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Protein Alignment in Membranes Gets a Boost: A New Algorithm for Interactive Molecular Simulations

Recently, my colleagues and I published a scientific paper in the journal Algorithms on an algorithm that allows for fast and interactive positioning of proteins within membranes. The original model was strongly inspired by Brasseur's work from the end of the 90s.

Molecular simulations of protein alignment in membranes are crucial for understanding the behavior and function of these biological systems. However, traditional molecular simulation methods such as molecular dynamics simulations in fully hydrated lipid bilayers can be time-consuming and difficult to manipulate in real-time.

To address this challenge, we developed an algorithm suitable for Interactive Molecular Simulations (IMS) that allows for on-the-fly monitoring and manipulation of protein alignment in membranes at various scales. We integrated several tools, including UnityMol, MDDriver, and BioSpring, to create a flexible and user-friendly framework for IMS.

One key component of our IMS framework is the integration of an implicit membrane model based on the Integral Membrane Protein And Lipid Association (IMPALA) approach. This model allows for multiple levels of representation and the ability to tune degrees of freedom for optimal performance. We validated the IMPALA model in both interactive and exhaustive search modes to ensure its accuracy and reliability. This was not an easy task, because reproducibility for the implementation was difficult due to lacking information in the literature. We tried to reconstruct as good as possible the original conditions of the implementation.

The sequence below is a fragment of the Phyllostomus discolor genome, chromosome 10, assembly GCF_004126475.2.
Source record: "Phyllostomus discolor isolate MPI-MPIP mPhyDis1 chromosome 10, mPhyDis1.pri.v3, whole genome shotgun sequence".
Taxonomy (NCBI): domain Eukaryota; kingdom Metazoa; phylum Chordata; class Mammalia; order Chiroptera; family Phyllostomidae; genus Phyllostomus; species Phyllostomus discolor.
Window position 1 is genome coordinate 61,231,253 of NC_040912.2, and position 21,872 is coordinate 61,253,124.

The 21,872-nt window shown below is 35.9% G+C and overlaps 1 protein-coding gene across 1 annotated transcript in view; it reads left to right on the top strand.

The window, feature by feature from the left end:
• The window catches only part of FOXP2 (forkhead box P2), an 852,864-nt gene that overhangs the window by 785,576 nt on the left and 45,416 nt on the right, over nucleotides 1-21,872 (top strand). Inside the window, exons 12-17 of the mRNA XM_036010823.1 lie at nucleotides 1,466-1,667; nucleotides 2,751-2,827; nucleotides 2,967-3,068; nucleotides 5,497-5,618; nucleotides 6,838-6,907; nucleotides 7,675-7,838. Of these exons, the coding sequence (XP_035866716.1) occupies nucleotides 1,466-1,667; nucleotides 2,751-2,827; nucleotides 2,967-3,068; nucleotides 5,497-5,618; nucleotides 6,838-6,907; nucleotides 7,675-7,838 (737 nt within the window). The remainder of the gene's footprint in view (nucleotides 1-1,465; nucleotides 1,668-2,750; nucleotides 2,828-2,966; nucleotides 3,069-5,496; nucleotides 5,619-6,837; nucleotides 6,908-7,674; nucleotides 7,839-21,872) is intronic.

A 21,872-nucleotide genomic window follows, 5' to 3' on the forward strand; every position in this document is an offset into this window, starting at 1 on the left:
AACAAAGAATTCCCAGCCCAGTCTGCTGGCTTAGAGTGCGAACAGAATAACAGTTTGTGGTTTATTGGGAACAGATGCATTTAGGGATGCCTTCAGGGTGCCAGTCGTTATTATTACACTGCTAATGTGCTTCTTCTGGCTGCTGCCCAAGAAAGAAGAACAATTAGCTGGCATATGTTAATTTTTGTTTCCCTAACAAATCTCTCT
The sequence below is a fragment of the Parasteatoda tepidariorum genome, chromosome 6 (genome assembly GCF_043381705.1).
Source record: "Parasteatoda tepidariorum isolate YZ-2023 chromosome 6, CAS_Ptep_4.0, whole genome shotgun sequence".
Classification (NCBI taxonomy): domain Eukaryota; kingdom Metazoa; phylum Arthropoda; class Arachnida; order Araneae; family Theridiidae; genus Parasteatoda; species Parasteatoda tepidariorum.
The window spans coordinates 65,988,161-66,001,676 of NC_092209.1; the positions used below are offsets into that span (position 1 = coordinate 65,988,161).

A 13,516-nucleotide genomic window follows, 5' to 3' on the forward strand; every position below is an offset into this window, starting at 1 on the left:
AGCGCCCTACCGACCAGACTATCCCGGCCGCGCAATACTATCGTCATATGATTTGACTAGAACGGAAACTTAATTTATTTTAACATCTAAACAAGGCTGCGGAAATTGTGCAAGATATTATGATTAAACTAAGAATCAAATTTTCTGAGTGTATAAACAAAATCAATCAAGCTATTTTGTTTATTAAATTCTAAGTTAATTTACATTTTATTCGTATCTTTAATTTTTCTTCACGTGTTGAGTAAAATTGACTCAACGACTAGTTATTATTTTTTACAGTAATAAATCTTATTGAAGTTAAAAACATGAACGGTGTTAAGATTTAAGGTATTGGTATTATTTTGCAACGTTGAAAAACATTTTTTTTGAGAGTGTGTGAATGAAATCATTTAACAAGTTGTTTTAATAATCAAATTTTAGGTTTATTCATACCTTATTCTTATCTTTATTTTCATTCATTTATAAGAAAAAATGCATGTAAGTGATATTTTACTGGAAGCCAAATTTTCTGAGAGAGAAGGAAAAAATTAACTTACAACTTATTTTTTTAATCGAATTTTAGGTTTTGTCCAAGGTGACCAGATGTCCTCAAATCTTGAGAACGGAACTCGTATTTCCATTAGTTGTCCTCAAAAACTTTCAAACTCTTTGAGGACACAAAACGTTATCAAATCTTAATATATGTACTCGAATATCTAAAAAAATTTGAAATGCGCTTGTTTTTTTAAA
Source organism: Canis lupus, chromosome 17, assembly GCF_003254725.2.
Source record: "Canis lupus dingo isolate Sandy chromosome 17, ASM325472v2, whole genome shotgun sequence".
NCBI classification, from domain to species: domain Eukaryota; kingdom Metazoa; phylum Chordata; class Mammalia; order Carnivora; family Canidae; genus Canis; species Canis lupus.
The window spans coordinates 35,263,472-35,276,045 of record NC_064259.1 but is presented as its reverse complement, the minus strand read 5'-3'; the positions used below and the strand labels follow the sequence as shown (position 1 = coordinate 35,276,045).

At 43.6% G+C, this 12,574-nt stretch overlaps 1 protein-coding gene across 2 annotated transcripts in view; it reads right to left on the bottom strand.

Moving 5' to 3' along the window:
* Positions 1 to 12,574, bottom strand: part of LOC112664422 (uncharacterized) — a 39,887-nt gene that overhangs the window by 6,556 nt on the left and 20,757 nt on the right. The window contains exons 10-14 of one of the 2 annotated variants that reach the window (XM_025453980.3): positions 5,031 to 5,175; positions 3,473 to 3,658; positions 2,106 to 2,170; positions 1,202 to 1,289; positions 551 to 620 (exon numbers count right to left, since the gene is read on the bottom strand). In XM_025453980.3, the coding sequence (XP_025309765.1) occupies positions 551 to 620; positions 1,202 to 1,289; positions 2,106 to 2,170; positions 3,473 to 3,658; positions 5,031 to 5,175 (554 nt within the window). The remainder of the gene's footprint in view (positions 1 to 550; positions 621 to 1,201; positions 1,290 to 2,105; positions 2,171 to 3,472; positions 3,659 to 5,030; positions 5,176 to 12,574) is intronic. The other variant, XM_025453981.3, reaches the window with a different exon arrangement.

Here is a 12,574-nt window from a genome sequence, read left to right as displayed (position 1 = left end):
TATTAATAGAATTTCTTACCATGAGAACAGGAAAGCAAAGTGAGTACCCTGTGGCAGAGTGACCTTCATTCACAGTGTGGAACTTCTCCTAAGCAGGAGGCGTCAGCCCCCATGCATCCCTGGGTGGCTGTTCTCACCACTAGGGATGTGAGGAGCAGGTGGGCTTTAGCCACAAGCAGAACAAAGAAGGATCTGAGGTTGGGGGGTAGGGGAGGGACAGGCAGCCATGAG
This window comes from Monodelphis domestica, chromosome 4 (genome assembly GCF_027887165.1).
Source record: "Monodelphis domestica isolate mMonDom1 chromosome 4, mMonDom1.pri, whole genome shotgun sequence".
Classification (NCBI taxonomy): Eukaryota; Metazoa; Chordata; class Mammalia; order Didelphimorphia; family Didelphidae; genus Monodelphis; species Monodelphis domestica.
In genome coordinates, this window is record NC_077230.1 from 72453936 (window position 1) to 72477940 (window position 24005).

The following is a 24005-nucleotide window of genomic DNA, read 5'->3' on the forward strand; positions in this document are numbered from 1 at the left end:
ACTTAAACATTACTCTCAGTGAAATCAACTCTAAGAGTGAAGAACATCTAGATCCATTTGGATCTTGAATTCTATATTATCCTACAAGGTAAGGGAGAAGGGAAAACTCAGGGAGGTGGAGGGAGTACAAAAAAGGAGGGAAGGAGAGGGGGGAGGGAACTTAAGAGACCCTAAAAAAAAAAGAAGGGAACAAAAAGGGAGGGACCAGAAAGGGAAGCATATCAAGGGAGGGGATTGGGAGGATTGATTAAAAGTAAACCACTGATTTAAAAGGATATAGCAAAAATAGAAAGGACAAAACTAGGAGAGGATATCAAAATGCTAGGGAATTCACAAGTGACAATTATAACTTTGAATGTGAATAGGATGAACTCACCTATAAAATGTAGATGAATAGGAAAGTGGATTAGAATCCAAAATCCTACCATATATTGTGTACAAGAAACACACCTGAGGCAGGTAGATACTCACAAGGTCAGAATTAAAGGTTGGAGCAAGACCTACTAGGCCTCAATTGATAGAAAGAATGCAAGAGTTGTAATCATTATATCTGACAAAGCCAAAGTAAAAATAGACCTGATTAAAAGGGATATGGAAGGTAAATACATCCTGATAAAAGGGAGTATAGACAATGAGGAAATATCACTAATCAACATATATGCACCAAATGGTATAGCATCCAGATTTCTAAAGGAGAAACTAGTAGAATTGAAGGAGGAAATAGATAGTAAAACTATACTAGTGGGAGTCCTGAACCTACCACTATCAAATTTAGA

This observation points to one of the challenges in reproducing computational methods from the scientific literature: the frequent lack of comprehensive information and access to source code. Without access to all the necessary details and resources, it is often difficult to fully understand and reproduce computational methods. Even when methods are described in detail in the paper, it can be difficult to understand the underlying implementation without access to the source code. As a result, it can be quite difficult to validate and build upon the methods described in the literature, which can limit their impact and usefulness.

In conclusion, our IMS algorithm allows for real-time, interactive positioning of proteins within membranes, providing a powerful interactive tool for studying the behavior and function of these complex biological systems. I am excited to share this work and hope that it will lead to new insights into the role of proteins in membranes and their impact on human health and disease.

This paper is published with reference André Lanrezac, Benoist Laurent, Hubert Santuz, Nicolas Férey, Marc Baaden. Fast and Interactive Positioning of Proteins within Membranes. Algorithms, 2022, 15 (11), pp.415.; the content is openly accessible from this website. Software and data are also available with doi:10.57745/NSHIWZ.

Taming the Wild West of Data Management: 4 Tips for Organizing Your Dataset List